30. 30. Cont… • In Marx’s view, religion operates as an ideological weapon used by the ruling class to justify the suffering of the poor as something inevitable and God-given. Religion misleads the poor into believing that their suffering is virtuous and that they will be favoured in the afterlife. Such beliefs create a false consciousness. Lenin describes religion as ‘spiritual gin’- an intoxicant doled out to the masses by the ruling class to continue them and keep them in their place. Lenin argues the ruling class use religion cynically to manipulate the masses and keep them from attempting to overthrow the ruling class by creating a ‘mystical fog’ that obscures reality.
  31. 31. Cont… • Religion legitimates the power and privilege of the dominate class by making their position appear to be divinely ordained. For example, the 16th century idea of the Divine Right of the Kings was the belief that that the king is God’s representative on earth and is owed total obedience to God’s authority.
  32. 32. Religion And Alienation • Alienation involves becoming separated from or loosing control over something that one has produced or created. Alienation exists in all classes, but is more extreme under capitalism. Under capitalism workers are alienated because they do not own what they produce and have no control over the production process, and have no freedom to express their true nature detailed division of labour in the capitalist factory, where the worker endlessly repeats the same tasks. Religion acts as an opiate to dull the pain of exploitation. But just as opium masks pain rather than treating its cause, so religion masks the underlying problem of exploitation that creates the need for it. Because religion is a distorted view of the world, it can offer no solution to earthly misery. In instead, its promises of the afterlife create an illusory happiness that distracts attention from the true source of the suffering, namely capitalism.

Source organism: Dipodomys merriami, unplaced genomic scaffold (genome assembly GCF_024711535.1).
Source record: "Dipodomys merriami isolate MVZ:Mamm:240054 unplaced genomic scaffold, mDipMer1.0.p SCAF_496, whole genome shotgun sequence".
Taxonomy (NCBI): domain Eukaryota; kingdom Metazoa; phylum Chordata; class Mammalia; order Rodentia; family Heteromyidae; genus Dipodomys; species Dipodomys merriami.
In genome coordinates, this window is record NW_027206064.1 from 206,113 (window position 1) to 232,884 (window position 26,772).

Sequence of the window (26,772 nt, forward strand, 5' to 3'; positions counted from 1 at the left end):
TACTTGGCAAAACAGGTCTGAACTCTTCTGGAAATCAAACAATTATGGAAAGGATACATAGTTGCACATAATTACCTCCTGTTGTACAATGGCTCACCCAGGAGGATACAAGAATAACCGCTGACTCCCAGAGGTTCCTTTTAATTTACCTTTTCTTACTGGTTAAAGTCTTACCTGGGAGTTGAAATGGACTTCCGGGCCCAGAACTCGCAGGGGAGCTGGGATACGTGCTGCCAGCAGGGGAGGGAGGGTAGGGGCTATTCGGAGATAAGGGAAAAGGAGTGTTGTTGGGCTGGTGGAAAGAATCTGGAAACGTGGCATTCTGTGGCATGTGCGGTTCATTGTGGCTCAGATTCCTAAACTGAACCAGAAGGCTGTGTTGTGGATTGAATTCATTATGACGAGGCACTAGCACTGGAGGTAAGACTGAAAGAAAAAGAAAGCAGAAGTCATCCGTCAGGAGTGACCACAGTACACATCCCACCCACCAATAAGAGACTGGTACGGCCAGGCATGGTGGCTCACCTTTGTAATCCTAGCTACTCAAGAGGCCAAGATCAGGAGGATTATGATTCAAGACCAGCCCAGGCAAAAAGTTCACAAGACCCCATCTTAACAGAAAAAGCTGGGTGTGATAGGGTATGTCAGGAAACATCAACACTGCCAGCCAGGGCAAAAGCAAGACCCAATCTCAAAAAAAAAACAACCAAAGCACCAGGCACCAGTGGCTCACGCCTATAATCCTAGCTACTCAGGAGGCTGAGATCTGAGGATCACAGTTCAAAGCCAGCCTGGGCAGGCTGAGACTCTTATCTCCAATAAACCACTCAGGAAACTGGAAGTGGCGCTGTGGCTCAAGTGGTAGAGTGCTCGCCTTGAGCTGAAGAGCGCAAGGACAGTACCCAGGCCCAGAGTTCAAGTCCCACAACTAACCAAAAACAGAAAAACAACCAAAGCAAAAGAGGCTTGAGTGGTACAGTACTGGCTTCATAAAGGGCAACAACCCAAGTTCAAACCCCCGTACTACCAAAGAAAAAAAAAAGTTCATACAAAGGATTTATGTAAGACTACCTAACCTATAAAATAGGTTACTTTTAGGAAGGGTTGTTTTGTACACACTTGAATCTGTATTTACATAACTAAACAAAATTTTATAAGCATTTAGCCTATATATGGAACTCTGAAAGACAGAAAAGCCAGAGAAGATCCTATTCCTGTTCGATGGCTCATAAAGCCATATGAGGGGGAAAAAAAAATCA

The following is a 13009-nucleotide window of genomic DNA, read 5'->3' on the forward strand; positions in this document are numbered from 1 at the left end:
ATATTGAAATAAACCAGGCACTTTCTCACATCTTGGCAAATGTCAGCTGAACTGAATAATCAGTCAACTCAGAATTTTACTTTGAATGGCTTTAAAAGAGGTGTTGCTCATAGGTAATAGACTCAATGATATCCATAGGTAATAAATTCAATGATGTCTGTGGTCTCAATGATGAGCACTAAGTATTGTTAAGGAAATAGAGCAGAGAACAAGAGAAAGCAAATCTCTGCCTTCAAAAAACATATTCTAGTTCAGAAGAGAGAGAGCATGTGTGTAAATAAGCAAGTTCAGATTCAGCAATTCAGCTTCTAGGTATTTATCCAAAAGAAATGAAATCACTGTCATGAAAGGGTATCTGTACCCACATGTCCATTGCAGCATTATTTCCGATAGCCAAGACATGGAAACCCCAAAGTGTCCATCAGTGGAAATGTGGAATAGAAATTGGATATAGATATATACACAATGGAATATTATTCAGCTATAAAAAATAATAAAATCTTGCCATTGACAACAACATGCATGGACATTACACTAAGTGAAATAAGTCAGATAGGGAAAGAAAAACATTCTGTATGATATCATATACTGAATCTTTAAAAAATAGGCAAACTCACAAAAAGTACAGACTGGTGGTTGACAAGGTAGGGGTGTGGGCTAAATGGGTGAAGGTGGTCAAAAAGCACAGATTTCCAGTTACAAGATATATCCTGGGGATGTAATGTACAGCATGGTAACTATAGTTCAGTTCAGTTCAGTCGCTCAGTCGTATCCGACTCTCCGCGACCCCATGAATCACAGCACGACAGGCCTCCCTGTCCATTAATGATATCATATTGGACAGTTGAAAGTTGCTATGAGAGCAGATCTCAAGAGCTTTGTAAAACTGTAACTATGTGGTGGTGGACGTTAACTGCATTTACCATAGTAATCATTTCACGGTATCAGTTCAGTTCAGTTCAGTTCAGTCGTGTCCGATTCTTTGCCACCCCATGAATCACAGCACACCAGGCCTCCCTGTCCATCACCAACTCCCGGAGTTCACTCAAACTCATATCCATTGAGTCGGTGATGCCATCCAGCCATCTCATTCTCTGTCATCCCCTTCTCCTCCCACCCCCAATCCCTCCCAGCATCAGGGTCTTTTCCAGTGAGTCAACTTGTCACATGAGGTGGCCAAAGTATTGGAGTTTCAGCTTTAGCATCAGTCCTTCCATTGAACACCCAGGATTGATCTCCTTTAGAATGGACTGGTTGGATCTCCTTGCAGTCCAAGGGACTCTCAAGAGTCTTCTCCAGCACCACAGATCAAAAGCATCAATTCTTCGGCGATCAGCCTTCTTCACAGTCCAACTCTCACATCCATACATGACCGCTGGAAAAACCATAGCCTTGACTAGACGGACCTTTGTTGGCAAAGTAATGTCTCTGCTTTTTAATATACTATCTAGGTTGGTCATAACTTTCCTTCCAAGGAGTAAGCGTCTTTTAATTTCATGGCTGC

33. 33. Cont… • Thus, Marx sees religion as the product of alienation. It arises out of suffering and acts as a consolation for it, but fails to deal with its cause namely class exploitation. Religion acts as an ideology that legitimates both the suffering of the poor and the power of the working class.